- Exercises like wall squats and planks are great for lowering blood pressure—even better than cardio, according to a recent report.
- Researchers say while isometric movements — exercises in which you use your muscles without moving them — are beneficial for heart health, they should complement your regular exercise routine, not replace it completely.
- The growing research on the benefits of isometric exercise could influence current health recommendations (touting cardio) for increasing blood pressure.
There’s good news for people who don’t like lifting weights or running outside: Recent studies have found that you don’t need to move to increase blood pressure.
Meta analysis published in British Journal of Sports Medicine found that static isometric exercises — exercises in which you engage your muscles without moving them — may be more effective than other exercises when it comes to lowering blood pressure.
Researchers analyzed 270 clinical trials documenting the effects of exercise lasting two weeks or more on resting blood pressure. The team, based at Canterbury Christ Church University in Canterbury, England, found that isometric exercise was more effective at increasing systolic and diastolic blood pressure than cardio, strength training, and high-intensity interval training (HIIT).
The researchers looked at three types of isometric exercises in particular, including squeezing the handrails, holding the leg extension machine in place, and squatting against a wall. The wall squat (or wall sit) was found to be the most effective isometric exercise of all.
“We believe this may be due to greater muscle mass being used to perform the wall squat compared to other methods of performing isometric exercises,” Jamie O’Driscoll, PhD, a reader in cardiovascular physiology at Canterbury Christ Church University and co-author of the report, told Verywell Health.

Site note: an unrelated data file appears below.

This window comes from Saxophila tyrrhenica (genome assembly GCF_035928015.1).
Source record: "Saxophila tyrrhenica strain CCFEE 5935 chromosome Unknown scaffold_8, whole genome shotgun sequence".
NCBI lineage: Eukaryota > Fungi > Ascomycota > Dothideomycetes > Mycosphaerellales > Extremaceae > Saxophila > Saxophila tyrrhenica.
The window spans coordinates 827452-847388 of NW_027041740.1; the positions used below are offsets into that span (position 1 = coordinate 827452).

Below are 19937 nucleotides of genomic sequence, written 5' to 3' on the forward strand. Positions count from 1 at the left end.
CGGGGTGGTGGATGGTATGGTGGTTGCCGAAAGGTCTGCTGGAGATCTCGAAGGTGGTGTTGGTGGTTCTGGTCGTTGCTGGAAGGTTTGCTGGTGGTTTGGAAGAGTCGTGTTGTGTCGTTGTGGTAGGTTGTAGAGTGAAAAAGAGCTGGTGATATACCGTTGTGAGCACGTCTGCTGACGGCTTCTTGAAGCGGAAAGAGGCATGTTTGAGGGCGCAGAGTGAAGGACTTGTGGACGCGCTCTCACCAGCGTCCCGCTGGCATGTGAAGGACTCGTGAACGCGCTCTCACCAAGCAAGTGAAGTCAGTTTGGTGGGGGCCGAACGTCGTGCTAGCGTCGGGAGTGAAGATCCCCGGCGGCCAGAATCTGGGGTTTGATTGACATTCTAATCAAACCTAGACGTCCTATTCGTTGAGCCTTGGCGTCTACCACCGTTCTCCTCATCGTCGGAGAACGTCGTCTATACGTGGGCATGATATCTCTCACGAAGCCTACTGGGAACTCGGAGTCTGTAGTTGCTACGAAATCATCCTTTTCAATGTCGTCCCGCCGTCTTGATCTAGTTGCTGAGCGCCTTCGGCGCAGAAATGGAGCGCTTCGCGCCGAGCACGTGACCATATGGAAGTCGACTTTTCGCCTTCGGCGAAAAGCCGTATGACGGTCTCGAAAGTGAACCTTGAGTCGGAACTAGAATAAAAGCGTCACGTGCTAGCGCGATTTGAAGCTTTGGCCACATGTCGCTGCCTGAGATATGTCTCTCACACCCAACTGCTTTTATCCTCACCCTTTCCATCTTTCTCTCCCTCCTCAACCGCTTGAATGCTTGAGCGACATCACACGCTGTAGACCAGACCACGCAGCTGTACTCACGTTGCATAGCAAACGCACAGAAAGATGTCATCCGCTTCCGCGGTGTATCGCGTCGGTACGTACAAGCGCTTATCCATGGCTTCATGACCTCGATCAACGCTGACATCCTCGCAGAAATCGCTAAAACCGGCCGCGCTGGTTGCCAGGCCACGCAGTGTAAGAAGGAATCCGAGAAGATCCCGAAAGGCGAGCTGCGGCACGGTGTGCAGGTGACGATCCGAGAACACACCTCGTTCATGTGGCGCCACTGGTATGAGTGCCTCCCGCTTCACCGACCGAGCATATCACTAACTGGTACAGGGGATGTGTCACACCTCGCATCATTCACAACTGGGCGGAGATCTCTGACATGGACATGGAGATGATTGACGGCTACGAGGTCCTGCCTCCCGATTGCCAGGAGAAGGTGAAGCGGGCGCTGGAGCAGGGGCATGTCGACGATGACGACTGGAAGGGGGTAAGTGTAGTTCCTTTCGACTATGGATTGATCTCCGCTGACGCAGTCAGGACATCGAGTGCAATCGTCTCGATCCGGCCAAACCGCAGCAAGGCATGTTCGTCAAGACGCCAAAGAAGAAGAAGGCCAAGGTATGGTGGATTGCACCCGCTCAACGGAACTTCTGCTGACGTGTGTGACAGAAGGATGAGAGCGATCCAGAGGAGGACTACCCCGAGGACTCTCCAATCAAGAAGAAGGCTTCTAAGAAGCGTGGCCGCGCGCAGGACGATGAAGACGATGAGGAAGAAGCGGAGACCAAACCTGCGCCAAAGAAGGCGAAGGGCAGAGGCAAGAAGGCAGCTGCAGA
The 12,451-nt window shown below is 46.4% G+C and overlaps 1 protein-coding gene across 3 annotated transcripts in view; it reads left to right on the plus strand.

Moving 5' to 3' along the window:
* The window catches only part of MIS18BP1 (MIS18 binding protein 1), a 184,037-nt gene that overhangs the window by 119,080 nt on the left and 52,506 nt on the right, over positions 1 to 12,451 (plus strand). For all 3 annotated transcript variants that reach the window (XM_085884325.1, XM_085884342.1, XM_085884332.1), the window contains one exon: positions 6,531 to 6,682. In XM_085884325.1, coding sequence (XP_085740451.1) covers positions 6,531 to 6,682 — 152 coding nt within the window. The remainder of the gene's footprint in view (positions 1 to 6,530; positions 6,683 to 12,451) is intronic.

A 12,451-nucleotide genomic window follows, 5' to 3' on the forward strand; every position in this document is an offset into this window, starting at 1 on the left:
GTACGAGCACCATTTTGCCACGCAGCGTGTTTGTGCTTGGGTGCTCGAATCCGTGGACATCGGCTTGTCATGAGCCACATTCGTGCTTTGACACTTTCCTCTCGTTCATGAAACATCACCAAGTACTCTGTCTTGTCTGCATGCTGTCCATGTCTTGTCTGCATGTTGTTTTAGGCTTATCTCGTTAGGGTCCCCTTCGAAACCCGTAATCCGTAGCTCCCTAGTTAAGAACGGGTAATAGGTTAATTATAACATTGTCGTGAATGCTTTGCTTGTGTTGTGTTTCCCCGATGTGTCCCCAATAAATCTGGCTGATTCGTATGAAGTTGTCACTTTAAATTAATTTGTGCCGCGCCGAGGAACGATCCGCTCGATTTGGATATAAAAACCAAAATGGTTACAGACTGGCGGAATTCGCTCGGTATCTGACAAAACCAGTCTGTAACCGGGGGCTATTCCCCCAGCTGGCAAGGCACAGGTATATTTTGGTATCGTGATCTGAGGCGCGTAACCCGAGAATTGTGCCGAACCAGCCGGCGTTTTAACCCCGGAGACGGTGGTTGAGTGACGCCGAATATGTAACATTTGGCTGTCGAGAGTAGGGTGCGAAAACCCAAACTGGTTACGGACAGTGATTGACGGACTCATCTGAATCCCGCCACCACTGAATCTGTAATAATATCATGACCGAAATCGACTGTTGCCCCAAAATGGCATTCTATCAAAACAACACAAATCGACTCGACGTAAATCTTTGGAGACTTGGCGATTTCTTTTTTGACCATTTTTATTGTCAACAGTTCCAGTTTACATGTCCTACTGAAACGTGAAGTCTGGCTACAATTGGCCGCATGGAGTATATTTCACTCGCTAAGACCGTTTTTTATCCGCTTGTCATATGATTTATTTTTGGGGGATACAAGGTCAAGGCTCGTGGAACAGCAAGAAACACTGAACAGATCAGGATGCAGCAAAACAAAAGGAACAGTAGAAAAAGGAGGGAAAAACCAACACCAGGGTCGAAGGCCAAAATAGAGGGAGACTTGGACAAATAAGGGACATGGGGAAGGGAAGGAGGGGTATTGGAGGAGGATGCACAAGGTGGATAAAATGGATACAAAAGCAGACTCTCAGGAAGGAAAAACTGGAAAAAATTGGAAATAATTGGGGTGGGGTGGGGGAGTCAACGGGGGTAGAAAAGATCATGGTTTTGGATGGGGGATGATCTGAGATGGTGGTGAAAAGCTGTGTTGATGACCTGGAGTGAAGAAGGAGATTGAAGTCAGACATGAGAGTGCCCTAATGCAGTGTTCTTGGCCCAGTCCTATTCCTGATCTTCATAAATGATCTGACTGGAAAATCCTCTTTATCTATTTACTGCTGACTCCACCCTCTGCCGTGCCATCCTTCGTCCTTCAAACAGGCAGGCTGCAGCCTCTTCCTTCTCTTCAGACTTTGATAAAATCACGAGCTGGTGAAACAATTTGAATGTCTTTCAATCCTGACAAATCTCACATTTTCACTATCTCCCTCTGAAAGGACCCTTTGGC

However, it’s important to note that researchers concluded that aerobic exercise, HIIT, and dynamic resistance training (such as bodyweight squats and weightlifting) are still effective for lowering blood pressure, too. The team says that isometric exercises should be used to complement other forms of movement, not replace them.
Robert Ross, PhD, professor in the School of Kinesiology and Health Studies at Queen’s University in Kingston, Ontario, said the research is very encouraging for people looking to lower or control blood pressure through exercise.
“If someone is looking to lower blood pressure—if that’s a reason to exercise—the good news is that isometric exercise, resistance training, and classic aerobic exercise are all associated with reduced systolic and diastolic blood pressure,” Ross told Verywell.
Benefits of Isometric Exercise
Ross said that the exact mechanism underlying the benefits of isometric exercise on blood pressure is not fully understood. But exercise in general is known to help the heart pump more blood with less effort and slow down the heart rate.
Many studies have shown that exercise has a positive effect on hypertension (high blood pressure) and reduces systolic and diastolic blood pressure. What’s more, exercise can help people lose weight, and hypertension can be associated with overweight and obesity.